Leaders in Alabama's largest county said Wednesday they still hoped to reach a settlement with creditors over more than $3.1 billion in sewer bonds and avoid filing what would be the largest municipal bankruptcy in U.S. history.

Jefferson County commissioners said they still had an offer on the table to settle the debt with Wall Street and had yet to receive a formal response just a day before what could be a vote to file for bankruptcy. Talks are ongoing between lenders, county attorneys and state officials, they said.

But the commissioners also said it would be better to file for bankruptcy than accept a deal that would dramatically increase costs for customers of the county's sewer system, which had to undergo massive renovations and expansions in the 1990s to meet federal water standards.

"We're certainly not going to settle just for the sake of settling," said David Carrington, the commission president.

Carrington and Commissioner Jimmie Stephens, who oversees county finances, said they expected to receive a proposal from creditors before a meeting Thursday that could decide on filing for bankruptcy. The case would be nearly twice as large as the record municipal bankruptcy filed by Orange County, Calif., in 1994.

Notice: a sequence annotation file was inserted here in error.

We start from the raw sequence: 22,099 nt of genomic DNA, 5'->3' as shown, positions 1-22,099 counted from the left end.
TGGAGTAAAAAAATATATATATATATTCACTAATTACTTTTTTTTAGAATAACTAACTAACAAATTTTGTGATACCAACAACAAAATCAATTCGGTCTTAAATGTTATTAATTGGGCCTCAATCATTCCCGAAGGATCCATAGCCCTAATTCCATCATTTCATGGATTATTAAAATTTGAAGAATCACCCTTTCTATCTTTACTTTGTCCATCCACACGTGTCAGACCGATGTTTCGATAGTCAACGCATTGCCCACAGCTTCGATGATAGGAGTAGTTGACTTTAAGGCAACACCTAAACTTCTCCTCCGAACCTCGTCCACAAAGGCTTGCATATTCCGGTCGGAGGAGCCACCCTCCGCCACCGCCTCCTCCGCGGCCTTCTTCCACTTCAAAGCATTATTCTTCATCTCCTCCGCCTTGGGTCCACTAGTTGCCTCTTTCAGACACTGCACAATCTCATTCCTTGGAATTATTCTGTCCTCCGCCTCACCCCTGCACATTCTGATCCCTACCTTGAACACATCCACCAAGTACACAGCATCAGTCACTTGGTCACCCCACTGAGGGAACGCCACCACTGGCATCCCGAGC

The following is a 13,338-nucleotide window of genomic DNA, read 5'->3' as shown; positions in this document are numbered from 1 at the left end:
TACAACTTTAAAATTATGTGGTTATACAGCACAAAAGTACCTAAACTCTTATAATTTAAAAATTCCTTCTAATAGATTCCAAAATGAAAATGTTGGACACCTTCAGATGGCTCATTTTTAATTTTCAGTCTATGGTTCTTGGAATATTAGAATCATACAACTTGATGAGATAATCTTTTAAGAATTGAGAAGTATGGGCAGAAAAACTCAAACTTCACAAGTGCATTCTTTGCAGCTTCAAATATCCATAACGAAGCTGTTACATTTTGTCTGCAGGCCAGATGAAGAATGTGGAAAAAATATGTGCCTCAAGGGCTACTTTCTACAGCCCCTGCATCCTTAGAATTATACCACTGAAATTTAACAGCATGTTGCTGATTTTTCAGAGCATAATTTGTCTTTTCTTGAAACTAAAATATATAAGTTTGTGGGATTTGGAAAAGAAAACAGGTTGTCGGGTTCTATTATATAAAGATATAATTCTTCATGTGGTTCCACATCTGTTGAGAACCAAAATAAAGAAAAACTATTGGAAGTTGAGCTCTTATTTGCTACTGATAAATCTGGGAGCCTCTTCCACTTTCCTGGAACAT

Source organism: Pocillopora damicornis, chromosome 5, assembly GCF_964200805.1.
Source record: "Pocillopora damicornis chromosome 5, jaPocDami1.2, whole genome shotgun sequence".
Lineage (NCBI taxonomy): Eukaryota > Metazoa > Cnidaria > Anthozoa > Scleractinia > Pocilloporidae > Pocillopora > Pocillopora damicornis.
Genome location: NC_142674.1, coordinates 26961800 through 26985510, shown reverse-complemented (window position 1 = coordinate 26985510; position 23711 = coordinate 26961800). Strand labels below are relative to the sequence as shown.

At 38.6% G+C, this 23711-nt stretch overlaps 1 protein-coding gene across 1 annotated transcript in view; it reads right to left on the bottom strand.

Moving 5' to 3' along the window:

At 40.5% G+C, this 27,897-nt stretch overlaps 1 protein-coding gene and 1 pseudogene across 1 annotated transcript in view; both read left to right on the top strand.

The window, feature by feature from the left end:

Jefferson County has some 658,000 people and includes Birmingham, Alabama's largest city. The county financed court-ordered sewer upgrades with risky transactions later shown to be laced with bribes and influence-peddling. A court-appointed receiver has recommended sewer rate hikes of 25 percent to get the system out of financial trouble, but commissioners want any increases capped in the single digits.

County government has been trying to avoid filing bankruptcy since 2008. The deal it offered to JPMorgan Chase and other creditors would erase more than $1 billion of its debt with the promise of repaying the remaining amount through a combination of modest sewer rate increases and loans.

Separate from the debt problem and possible bankruptcy, Jefferson County already has laid off about 550 of its 2,300 workers and scaled back government services because courts struck down an occupational tax and business license that provided more than $74 million annually for its operating budget.

Bankruptcy would cost the county about $1 million a month in legal bills, accounting fees and expert charges and could go on as long as 18 months, Carrington said, but the county should be able to avoid additional layoffs or service cuts directly related to the sewer debt.